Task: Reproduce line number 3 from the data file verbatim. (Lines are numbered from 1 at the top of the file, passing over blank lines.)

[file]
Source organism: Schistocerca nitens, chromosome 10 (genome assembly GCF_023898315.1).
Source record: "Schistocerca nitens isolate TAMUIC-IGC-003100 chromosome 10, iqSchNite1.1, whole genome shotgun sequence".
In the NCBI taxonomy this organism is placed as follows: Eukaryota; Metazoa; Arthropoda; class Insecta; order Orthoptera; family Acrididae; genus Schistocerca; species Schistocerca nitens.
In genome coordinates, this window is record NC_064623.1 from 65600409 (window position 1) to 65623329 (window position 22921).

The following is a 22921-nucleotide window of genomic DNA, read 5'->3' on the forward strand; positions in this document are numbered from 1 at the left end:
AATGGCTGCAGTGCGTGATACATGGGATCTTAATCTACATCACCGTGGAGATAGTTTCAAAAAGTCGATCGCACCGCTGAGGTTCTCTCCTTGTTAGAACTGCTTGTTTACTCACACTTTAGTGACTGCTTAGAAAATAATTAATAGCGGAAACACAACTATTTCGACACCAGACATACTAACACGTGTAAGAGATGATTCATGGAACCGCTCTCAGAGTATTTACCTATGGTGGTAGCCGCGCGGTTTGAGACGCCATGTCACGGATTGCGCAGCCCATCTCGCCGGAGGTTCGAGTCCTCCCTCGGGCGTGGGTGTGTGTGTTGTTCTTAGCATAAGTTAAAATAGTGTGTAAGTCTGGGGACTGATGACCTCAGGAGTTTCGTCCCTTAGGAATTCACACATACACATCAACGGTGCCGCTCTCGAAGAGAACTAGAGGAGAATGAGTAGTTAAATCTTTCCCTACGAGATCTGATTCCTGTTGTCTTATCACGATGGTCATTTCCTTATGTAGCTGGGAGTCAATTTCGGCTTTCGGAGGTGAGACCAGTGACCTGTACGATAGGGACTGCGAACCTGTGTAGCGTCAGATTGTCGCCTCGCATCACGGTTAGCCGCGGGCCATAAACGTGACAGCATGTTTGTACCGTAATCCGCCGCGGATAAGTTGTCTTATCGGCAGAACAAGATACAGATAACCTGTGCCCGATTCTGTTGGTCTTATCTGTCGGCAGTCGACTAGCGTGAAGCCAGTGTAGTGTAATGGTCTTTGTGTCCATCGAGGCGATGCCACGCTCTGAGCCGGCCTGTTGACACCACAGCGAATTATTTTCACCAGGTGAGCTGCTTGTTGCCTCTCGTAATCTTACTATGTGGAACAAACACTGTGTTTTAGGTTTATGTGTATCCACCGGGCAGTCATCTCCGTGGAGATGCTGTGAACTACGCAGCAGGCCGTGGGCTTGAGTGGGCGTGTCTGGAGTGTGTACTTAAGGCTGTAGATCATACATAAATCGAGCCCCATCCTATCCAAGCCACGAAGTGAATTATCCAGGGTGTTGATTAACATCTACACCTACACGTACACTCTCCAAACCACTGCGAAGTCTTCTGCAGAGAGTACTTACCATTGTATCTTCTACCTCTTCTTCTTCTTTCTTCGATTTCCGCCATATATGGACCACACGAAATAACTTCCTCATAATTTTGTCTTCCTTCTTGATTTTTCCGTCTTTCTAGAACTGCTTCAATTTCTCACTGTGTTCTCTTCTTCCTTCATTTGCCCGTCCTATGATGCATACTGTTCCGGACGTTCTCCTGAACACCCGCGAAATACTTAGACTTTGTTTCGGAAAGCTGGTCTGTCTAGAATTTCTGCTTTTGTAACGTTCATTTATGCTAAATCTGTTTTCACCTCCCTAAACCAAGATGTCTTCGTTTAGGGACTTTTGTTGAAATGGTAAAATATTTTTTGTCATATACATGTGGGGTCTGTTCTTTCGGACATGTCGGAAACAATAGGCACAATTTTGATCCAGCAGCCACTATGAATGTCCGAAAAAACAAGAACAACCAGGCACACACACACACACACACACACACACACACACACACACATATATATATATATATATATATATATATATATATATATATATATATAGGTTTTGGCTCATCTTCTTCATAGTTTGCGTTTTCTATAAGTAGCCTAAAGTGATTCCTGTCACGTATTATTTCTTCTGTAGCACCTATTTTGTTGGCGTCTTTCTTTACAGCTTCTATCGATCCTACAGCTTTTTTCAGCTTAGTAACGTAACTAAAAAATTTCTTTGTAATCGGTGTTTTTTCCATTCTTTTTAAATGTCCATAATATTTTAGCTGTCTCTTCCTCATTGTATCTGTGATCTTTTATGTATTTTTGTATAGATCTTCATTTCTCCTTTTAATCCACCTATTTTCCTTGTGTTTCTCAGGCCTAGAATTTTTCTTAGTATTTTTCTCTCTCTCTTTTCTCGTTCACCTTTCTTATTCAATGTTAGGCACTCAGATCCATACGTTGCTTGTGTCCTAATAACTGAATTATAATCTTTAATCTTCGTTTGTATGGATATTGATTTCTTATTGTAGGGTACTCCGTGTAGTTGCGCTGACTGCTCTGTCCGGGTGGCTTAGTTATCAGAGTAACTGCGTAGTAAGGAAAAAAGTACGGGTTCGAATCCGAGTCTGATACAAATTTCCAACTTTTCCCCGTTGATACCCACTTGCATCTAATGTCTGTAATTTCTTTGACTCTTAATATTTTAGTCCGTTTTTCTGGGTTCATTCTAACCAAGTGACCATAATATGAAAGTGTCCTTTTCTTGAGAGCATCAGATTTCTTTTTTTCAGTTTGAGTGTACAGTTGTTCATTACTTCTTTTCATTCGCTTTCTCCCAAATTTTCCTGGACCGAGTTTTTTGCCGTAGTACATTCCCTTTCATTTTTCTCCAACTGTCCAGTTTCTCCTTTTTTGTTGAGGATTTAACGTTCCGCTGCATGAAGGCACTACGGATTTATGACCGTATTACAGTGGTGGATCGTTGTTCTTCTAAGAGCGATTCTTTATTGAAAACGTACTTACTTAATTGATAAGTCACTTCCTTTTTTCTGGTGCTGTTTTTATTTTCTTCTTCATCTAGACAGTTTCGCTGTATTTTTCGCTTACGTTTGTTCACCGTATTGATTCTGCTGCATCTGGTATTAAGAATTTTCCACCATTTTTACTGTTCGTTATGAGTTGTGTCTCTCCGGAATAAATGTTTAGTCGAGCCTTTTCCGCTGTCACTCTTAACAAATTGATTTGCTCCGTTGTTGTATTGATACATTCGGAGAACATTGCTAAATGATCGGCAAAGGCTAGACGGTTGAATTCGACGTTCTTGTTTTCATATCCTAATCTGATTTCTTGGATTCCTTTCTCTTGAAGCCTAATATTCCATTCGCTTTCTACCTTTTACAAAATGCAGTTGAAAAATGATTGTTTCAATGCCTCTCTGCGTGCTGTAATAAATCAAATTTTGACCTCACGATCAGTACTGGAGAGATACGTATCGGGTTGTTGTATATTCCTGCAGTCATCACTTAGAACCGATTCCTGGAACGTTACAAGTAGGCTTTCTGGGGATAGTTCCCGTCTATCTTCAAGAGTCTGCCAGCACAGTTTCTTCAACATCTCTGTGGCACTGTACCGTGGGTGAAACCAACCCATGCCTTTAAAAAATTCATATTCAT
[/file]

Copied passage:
In the NCBI taxonomy this organism is placed as follows: Eukaryota; Metazoa; Arthropoda; class Insecta; order Orthoptera; family Acrididae; genus Schistocerca; species Schistocerca nitens.